To help, chemical additives are combined with the resin and the pigment to ensure the paint will protect your home. These include mildew resistant chemicals, fungicides, anti-fading compounds, anti-chipping solutions and more. 

All those additives expel gasses during the drying process. This is often called outgassing.

While most outgassing happens within 48 hours painting, it continues in smaller amounts for several years. In an enclosed space, these gasses can be harmful to humans and pets.

That’s why you should never use an exterior paint inside your home or garage.   

Can You Use Interior Paint in an Unheated Garage?

As with any paints, one of the biggest concerns is the temperature of the room when you’re painting. In this case, it doesn’t matter whether you’re using interior or exterior paint on your garage walls.

The temperature is the key ingredient.

Unlike our living room, most garages aren’t climate controlled. That means you’re limited a bit in when you can paint.

You’re looking for that ‘Goldilocks point’ that’s neither too hot nor too cold during both the painting and drying process. If it gets too extreme in either direction, it can have adverse effects on your walls. 

When temperatures are too cold, a water-based paint will have a hard time adhering to the surface, making it much harder to dry properly.

If temperatures are too hot when painting with a latex paint, they won’t dry properly and can become gunky and too wet on your wall. This can lead to cracks and bubbles in your paint fairly quickly.

It is recommended that the temperature be be at least 50 degrees Fahrenheit (10 degrees Celsius) and not higher than 90 degrees Fahrenheit (32.2 degrees Celsius) for the entire painting application time and the drying process. 

Humidity also plays a part too. High humidity has similar effects to high temperatures. The paint can’t dry properly, which damages the finish.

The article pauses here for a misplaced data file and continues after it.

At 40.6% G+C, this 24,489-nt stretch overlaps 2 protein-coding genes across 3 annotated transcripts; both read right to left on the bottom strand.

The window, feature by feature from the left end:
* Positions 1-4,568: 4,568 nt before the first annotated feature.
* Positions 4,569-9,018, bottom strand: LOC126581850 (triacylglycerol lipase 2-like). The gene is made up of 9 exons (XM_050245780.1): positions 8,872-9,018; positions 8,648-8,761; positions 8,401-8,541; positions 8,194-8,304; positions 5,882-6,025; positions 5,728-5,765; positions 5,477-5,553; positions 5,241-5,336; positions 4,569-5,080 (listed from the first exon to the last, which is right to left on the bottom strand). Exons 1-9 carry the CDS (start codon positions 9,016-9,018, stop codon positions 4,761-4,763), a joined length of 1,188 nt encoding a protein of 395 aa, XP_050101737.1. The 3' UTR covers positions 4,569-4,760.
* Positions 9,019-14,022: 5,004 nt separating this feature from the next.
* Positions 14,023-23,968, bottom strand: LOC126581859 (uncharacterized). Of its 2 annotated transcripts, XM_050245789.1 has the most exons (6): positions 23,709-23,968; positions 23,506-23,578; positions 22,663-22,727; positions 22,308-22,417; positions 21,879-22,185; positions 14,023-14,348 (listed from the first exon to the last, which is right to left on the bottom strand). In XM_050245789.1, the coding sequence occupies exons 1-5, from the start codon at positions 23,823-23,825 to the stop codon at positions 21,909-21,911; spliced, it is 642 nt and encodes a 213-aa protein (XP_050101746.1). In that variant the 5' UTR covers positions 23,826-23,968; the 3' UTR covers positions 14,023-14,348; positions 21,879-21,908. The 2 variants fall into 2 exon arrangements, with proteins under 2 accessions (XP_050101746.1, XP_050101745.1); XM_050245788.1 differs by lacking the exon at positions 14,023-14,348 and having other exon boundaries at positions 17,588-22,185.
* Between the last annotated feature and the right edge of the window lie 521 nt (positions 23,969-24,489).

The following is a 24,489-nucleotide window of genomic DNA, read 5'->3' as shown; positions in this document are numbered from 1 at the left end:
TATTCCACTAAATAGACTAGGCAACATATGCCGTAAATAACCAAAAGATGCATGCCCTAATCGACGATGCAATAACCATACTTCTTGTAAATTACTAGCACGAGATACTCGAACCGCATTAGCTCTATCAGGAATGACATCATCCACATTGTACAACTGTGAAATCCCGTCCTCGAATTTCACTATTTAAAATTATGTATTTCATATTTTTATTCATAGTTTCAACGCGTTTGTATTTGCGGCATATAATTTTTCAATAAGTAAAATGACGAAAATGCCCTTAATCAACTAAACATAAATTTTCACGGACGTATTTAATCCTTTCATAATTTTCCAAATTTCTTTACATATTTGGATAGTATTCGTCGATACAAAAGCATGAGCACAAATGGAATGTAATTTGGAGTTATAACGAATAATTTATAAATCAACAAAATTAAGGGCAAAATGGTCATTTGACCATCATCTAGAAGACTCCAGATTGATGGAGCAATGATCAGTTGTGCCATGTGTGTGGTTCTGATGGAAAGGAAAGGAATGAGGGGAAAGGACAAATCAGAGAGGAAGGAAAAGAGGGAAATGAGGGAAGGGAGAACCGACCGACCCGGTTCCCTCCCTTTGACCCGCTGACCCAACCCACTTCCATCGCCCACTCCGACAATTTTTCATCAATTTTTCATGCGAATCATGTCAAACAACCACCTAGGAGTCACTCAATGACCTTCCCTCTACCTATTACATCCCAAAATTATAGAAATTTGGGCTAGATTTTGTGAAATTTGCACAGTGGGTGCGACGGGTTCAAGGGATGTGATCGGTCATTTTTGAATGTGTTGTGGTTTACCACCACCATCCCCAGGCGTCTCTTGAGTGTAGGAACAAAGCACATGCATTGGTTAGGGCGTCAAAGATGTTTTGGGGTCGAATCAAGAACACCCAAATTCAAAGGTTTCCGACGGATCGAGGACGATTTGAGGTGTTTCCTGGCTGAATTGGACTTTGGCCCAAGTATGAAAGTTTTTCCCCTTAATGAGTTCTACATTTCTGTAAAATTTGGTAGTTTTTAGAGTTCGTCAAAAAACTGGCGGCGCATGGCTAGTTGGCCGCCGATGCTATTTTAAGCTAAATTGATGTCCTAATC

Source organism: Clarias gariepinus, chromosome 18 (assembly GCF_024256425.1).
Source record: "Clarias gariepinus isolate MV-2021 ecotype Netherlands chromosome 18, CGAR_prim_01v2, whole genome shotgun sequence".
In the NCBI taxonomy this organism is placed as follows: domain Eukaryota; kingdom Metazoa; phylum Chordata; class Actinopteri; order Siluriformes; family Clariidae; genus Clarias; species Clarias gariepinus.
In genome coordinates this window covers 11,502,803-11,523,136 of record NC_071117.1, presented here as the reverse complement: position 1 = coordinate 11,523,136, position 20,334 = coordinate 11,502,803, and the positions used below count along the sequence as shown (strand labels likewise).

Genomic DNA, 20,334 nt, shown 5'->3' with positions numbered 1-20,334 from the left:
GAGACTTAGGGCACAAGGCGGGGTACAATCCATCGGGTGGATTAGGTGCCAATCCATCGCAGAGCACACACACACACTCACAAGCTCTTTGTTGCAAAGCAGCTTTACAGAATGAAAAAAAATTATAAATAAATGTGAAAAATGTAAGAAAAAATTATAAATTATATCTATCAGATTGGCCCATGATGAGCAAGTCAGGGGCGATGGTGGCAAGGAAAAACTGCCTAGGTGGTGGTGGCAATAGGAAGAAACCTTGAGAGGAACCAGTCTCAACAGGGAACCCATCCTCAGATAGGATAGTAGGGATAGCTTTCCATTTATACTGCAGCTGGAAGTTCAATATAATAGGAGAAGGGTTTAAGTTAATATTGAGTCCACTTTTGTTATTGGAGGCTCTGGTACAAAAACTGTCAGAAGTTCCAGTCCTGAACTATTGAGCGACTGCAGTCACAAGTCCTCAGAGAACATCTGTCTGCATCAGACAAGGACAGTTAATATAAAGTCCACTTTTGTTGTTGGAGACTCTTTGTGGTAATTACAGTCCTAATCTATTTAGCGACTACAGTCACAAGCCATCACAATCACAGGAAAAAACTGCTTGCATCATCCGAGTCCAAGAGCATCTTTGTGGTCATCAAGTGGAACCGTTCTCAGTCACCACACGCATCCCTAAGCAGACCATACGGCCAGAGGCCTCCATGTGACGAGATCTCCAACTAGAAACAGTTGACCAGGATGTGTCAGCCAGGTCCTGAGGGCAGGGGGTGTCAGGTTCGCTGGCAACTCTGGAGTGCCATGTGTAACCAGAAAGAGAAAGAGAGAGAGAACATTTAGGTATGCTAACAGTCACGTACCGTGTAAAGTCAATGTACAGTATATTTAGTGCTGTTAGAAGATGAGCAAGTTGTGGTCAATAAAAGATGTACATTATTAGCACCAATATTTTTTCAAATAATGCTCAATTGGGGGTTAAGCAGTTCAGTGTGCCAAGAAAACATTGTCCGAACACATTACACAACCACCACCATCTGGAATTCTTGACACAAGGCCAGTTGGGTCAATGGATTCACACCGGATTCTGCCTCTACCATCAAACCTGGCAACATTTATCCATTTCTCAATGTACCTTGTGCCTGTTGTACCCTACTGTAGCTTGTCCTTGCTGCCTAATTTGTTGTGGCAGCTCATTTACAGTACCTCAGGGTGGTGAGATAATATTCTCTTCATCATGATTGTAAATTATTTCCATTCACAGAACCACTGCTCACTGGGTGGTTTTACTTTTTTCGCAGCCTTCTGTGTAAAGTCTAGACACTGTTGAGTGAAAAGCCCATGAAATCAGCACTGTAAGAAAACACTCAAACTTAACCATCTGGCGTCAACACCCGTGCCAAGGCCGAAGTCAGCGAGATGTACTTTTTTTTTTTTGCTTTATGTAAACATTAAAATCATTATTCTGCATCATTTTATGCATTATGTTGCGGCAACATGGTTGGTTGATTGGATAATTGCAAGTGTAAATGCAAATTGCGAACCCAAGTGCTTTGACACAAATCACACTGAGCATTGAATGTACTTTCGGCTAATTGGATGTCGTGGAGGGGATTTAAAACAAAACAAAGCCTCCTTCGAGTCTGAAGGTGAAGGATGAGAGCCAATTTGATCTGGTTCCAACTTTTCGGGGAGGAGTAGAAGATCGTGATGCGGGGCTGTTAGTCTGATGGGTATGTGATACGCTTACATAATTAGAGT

During the painting process, manufacturers recommend that you control both the temperature and humidity levels. In colder climates, that means using an electric or propane garage heater in your garage. In warmer climates, you’ll want to invest in a portable air conditioner or garage dehumidifier.    

Why Are Garages Not Painted?

If you’re like me, you’re probably wondering why some garages just aren’t painted. 

In most cases, this comes down to a simple cost savings for the home builder.

Paint best adheres to a clean, flat surface. Because most garages don’t have finished walls (drywall or other wall covering), it takes a lot more paint to get a good finish.

In existing homes, any dirt or imperfections on the walls will need to be thoroughly cleaned before they can be painted. That adds additional costs that most homeowners just aren’t willing to pay.

In the end, it really comes down to personal preference and how much effort you’re willing to put in to have a great looking paint job. 

Conclusion

Never use exterior paint on your garage walls, or any other interior room. The best type of paint to use in your garage is an acrylic latex paint because it is durable, quick-drying, and easy to clean. I have some great recommendations for the best paints to use on your garage walls in this article.

Even if your garage isn’t heated, you can still use latex paint. You’ll want to avoid extreme temperatures during painting and drying, however. You may need to temporarily heat or cool your garage so it stays between 50 and 90 degrees Fahrenheit (10 to 32 degrees Celsius). 

Once you’ve decided to paint your garage, the next step is to figure out what color to paint it. While I recommend a simple white or light gray, there are many other paint schemes to choose from. We have a huge guide on how to choose the right color for your garage walls here.